+ Georgia Senate candidates Reverend Raphael Warnock and Jon Ossoff won their respective runoff races on Jan. 5, officially flipping the Senate to Democratic control under Vice President Kamala Harris’s leadership.
+ Harris will be sworn into office by Justice Sonia Sotomayor on Wednesday, Jan. 20, alongside President-Elect Joe Biden.
+ Moreover, 22-year-old Amanda Gorman has been chosen as inaugural poet, the youngest in American history.
+ Several Trump Cabinet officials resigned following the violent insurrection on Wednesday, Jan. 6, including Secretary of Education Betsy DeVos. However, their resignations come just two weeks before their terms would have otherwise ended.
Meanwhile, Trump spent Jan. 6 calling on congressional Republicans to defend his baseless claims of voter fraud when counting the electoral votes. Now, Trump plans to reward loyal Ohio representative Jim Jordan (R) with a Presidential Medal of Freedom.
+ Iranian legislators approved a bill that, if passed by the conservative Parliament, would punish perpetrators of sexual assault and harassment against women.
+ Japanese forces sexually enslaved 12 Korean women during World War II, and on Friday, Jan. 8, a South Korean court ruled that their neighbor owes $91,800 in reparations per victim. Thus far, Japan has refused to accept the ruling, escalating tensions.
+ A new “Science Moms” ad campaign will be airing in Arizona, North Carolina and Wisconsin to convince other mothers of the urgent nature of the climate crisis.
+ Pregnancy guidelines from the South Korean government recently surfaced, advising women to prepare for pregnancy by stocking up on toilet paper and ready-made meals for the family—as a husband is supposedly “not good at cooking”—in addition to tying up one’s hair to avoid looking “disheveled.” It even suggested keeping a “small-size” dress on hand after giving birth, as motivation to lose pregnancy weight. The guidelines prompted outrage among women.
+ A coalition of over 600 organizations is demanding that via executive order, Joe Biden and Kamala Harris prohibit water and utility shutoffs for a full year after the end of the pandemic.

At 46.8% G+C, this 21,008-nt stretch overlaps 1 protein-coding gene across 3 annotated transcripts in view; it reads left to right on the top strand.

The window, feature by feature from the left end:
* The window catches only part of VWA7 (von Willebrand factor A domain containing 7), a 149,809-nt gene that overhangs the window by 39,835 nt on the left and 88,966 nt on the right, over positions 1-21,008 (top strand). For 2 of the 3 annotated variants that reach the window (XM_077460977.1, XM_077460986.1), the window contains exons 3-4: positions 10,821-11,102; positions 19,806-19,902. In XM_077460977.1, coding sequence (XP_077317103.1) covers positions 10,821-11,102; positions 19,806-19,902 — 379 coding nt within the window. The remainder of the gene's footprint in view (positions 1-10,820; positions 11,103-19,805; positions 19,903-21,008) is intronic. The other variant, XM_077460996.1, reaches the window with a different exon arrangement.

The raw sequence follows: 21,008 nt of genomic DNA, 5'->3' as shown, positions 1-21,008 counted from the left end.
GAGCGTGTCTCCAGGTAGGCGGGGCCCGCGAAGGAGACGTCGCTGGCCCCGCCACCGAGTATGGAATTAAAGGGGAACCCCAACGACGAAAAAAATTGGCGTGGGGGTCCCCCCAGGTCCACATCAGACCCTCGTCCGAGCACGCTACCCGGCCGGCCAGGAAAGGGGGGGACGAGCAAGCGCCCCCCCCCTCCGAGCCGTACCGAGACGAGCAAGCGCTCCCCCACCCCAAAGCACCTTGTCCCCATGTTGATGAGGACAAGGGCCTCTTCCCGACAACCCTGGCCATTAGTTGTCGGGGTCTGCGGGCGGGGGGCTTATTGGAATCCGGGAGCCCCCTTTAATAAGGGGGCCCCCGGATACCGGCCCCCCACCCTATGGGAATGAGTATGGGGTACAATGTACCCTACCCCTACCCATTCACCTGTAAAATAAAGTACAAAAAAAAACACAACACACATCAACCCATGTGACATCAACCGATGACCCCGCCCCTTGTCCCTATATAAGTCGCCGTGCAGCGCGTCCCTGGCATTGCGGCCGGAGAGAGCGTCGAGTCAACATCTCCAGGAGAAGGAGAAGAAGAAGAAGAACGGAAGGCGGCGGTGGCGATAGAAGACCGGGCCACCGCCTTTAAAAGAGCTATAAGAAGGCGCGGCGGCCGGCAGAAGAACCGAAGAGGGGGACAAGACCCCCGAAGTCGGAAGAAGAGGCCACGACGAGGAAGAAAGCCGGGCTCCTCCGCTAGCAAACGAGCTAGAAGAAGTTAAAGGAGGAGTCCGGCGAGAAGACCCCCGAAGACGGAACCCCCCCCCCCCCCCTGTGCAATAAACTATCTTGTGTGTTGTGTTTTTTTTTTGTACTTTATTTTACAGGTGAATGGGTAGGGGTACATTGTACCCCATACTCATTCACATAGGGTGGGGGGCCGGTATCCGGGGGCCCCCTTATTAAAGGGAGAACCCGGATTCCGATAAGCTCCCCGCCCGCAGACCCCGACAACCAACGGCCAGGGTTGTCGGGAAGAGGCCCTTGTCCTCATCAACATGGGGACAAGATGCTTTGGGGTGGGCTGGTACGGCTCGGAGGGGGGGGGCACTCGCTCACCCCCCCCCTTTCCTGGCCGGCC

+ Newly reelected House Speaker Nancy Pelosi (D-Calif.) introduced reforms to the Congressional code of conduct, including the use of nonbinary terms to accommodate lawmakers of all genders.
+ Former Atlanta police chief Erika Shields will take charge of the Louisville Police Department following the murder of Breonna Taylor, despite having resigned from her former post after a police shooting in Atlanta.
+ The House and Senate passed a bill proposed by Reps. Carolyn B. Maloney (D-N.Y.) and Kirsten Gillibrand (D-N.Y.) to rename the Manhattan VA after Margaret Corbin, making it the first VA in American history to be named after a female veteran.
“Margaret Corbin’s legacy is a testament to all that women veterans have given to our country since its founding,” said Gillibrand. “Corbin is an iconic New Yorker, who until now, has received little recognition for her sacrifices as a soldier on the battlefield. While we have a long way to go to ensure that women veterans get the same treatment and benefits that their male counterparts receive, I am proud to say that New York will soon be home to the first VA named after a woman veteran in the United States.”
How We’re Doing
+ Data from more than 13,000 protests in the U.S. in 2020 show that police are three times more likely to employ violent tactics like tear gas and rubber bullets against leftwing protestors.
+ Due to the coronavirus pandemic, U.S. greenhouse gas emissions decreased by more than 10 percent in 2020, reaching the lowest level in three decades.
+ In December, the U.S. workers lost a net total of 140,000 jobs. Women lost 156,000, while men saw a total gain of 16,000. This data demonstrates drastic regression for women in the labor force, who have 5.4 million fewer jobs than they did before the pandemic.
+ Mortality rates are half as high when Black newborns are delivered by Back doctors, according to research by the University of Minnesota School of Public Health. The study was based on birth records from Florida hospitals between 1992 and 2015, and also revealed that Black babies face triple the risk of death compared to white newborns.
+ Pew Research Center reported that 68 percent of Americans don’t want Trump to remain “a major political figure” after leaving office on January 20.
+ Northwestern University and University of Chicago researchers found that a quarter of female physicians are harassed online, with attacks increasing as a result of pandemic lockdowns.
+ The UN warned that of the three-quarters of countries planning to counteract the climate crisis, barely any of them have a sufficient course of action. Environmental measures lack funding, and are hindered by the COVID-19 pandemic.